So much about being an adult is mixed with how we deal with money.Earning money and managing it all by yourself? Adult. Given money and managing it by yourself? Almost adult
Despite what phase you are in, being an adult is exhausting. It comes with responsibilities, especially around money. I started this phase in college. I was in a different city, and although my family funded me for most parts of it, there were things I simply couldn’t ask money for. There were quite a few months where I’d run out of money much before the month ended and had to cut corners and make excuses for a bit more. I’ve been on a personal mission to create better money habits since then, and it's safe to say that I have been failing consistently. What this has taught me though, is how important and subjective money habits are. And if you don’t already have one, it’s high time to start it.
Let’s face it, parents, schools, or any adults around us rarely taught us how to have a good relationship with money. We did learn that spending less is good, but we never learnt how to sustain it. In the long run, we need financial habits to plan our financial lives and enjoy a quality life, while being prepared for uncertainties. Emergencies like job losses, or a two year pandemic are things you can never fully be prepared for. Outside of your necessities, you too have dreams, goals, or bucket lists. A good money habit will make it all easier for you.
The first step is always making the decision to get started, so it’s great that you tapped onto this. Here are a few pointers to start off with, so that you don’t run around like a headless chicken trying to figure this out.
Try to keep tabs on where your money goes and how much you usually spend on different things like groceries, rent, travel, weekends, etc. If you're from Bangalore like me, you know most of our money goes into travelling. So try to keep a tracker, even for the cash you spend. One habit I’m trying to take ahead from my very Indian parents is keeping an expense book. How does this help? Once you see your expenses in front of you, you know where you can spend less, and where you should focus. Once I started keeping track of my expenses, I reduced snacking and random Zomato sprees. I figured that saving that tiny amount everyday made a huge difference by the end of the month!
I’ll admit, I have a deadly dark chocolate obsession, so I do spend more on them. But I’m not very picky about my beverages, so I spend far less on my tea or coffee. You see, you'll be putting aside money for savings for most of your life, this shouldn't stop you from indulging. That said, you’ll need to balance somewhere, so take a second to reevaluate and seperate your needs from your wants, and segregate further. I don’t care as much about drinking instant coffee, so I blindly buy the cheapest. But that isn’t the case with my dark chocolate. A good principle is to have a balancer for each indulgence you have. It isn’t bad to buy what you want, the idea is to just do it responsibly.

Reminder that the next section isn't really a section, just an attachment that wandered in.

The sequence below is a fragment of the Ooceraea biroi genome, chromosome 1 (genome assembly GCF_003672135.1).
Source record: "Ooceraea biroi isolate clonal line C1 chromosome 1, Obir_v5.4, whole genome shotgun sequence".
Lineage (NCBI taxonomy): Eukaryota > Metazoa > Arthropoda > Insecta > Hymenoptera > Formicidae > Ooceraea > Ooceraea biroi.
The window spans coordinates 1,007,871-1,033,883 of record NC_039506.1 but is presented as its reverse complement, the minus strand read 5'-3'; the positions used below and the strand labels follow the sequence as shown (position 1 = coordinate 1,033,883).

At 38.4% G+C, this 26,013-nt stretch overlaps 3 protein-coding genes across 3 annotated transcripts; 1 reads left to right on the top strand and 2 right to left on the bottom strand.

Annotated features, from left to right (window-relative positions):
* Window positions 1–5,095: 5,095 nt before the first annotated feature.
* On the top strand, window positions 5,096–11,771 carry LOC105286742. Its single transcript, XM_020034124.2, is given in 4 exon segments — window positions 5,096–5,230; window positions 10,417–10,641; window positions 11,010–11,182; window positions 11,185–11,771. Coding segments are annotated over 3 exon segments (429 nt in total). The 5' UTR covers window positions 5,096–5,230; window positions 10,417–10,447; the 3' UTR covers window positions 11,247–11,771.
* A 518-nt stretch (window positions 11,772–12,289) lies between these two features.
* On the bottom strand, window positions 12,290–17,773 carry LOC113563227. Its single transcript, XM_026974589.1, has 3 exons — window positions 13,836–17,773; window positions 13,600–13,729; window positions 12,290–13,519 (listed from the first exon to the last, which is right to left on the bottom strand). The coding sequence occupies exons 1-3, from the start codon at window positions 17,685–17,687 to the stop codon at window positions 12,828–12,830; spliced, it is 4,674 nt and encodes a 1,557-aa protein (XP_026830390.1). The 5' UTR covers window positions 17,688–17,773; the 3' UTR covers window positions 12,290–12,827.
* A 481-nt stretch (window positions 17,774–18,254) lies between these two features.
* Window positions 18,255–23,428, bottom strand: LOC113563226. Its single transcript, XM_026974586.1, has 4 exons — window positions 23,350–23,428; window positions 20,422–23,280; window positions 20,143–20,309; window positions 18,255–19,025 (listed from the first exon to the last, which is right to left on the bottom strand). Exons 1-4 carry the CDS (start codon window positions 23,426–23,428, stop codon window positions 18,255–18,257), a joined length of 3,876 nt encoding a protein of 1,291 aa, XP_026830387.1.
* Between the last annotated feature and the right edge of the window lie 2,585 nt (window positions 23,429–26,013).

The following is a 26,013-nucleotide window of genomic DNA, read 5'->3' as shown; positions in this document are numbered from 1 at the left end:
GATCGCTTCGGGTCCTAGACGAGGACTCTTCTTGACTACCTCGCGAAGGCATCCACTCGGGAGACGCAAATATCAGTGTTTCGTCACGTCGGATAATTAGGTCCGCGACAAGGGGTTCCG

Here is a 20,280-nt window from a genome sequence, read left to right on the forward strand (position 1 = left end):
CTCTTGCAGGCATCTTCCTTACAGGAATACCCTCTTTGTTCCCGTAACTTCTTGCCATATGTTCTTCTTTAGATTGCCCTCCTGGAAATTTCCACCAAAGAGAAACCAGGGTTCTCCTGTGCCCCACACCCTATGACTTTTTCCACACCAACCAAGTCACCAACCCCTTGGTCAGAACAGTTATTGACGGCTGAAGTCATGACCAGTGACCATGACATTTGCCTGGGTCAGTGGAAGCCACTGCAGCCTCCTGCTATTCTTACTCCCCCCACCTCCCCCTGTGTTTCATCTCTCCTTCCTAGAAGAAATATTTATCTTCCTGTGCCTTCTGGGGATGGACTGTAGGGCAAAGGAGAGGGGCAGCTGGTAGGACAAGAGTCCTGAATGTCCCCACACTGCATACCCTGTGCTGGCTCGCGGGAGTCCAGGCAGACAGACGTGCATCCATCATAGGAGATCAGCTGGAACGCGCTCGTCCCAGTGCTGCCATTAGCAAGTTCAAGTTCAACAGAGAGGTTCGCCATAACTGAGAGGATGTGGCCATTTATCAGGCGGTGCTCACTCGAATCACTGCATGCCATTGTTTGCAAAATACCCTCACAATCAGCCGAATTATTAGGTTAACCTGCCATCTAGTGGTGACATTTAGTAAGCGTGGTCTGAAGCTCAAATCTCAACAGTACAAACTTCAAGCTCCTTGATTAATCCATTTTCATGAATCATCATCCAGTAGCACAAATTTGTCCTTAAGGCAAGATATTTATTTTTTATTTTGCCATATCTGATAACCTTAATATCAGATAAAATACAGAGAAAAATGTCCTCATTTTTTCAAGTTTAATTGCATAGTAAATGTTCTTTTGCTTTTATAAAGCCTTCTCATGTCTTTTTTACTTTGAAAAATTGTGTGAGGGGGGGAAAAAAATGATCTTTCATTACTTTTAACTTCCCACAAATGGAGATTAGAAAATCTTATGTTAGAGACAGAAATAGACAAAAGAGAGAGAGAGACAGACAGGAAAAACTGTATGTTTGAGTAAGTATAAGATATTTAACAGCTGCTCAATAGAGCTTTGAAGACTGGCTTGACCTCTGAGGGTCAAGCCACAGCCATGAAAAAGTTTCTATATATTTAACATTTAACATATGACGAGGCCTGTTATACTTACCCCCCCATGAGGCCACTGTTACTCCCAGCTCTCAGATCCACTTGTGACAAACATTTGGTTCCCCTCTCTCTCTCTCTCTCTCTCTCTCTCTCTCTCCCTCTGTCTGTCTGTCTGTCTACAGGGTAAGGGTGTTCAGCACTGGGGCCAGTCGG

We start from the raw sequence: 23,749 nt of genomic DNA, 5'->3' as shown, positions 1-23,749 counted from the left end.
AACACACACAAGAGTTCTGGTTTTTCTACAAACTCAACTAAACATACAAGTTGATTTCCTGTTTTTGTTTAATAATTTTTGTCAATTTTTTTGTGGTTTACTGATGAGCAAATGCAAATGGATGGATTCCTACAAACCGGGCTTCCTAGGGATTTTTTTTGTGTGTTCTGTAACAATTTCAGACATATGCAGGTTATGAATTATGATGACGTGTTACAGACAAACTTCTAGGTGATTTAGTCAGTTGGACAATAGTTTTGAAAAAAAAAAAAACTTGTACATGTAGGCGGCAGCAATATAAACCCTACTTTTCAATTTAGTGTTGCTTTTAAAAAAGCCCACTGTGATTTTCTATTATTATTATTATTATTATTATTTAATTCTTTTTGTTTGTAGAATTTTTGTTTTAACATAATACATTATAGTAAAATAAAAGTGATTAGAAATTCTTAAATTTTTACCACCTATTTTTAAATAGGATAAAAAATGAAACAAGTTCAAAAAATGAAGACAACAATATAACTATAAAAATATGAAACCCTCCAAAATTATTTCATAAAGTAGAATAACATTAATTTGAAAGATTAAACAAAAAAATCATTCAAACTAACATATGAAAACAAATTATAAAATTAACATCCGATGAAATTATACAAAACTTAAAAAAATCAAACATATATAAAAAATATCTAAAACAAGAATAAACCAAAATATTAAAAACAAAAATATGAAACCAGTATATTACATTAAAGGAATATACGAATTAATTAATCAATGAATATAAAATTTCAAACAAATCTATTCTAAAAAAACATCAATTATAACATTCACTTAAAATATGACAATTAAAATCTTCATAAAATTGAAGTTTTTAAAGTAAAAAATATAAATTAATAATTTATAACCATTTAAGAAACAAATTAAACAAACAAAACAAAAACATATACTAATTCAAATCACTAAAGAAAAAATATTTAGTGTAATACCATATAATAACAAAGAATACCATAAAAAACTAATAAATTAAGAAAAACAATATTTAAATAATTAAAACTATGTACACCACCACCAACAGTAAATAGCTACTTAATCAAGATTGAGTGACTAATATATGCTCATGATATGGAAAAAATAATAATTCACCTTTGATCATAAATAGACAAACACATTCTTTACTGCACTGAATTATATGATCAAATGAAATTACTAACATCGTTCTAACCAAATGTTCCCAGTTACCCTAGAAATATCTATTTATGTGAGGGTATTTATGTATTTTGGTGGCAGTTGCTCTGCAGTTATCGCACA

Now this one is tricky. Do it at your own risk. I found a great way to cut down on my usual expenditures by just window shopping. As a recovering online shopping addict, I try to make my aimless scrolling on online apps just that. If I do like something, I add to my wishlist and leave. Why? Because I know most of the time I’m just there to scroll and see if there’s anything I’d like. The only time I do buy is when I know exactly what I want, and the need behind it.I’m no expert at it, but it’s a great way to start. I also like to plan ahead.Once I know what I want, I'm aware there's no rush to buy it. I wait for a flash sale, some coupons or discounts and buy it for cheaper. Instead of spending money impulsively, try making efficient plans. This might sound like a small habit but it goes a long way...only if it’s done right (there are multiple ways for it to go terribly wrong).
Try to ensure that you take care of basic necessities the minute you get your paycheck. Have your list of things to spend money on ordered in terms of highest priority. First, take care of bills and payments, after which you can pay any outstanding dues or debts, and then spend on basic necessities and groceries, and then spend money on frivolous things. Consider taking advantage of automatic debits from a checking account or bill-pay apps and sign up for payment reminders (by email, phone, or text). This is also a great way to build savings. Have a savings goal (for example, a down payment for a home) and then figure out how much you’d like to contribute towards it each month. Then, you can automate that amount to your savings account every time you get your paycheck.
Let’s say you really want to buy a new phone. You don’t have an immediate need for one, but you’re just tired of your old one. There’s a flash sale on phones and the simplest thing to do is to just buy one then, right? Oops. While this can work for you, a healthier take, would be to wait it out till a target time. Delaying your gratification won’t just make you happier when you get that one thing you want, it will also help you build a solid backing before a major expenditure. It’ll also give you the space to evaluate your choice.
The earlier you start working on these money habits the better. Personal finance is a huge part of our lives and knowing how to manage your money is key to enjoying it to the fullest. A healthy money habit will ensure that you are secure, that you are building wealth, and that you are having fun with your money. Your lifestyle is the best foundation you have to start with.Change what you need to, and remember to do your own thing.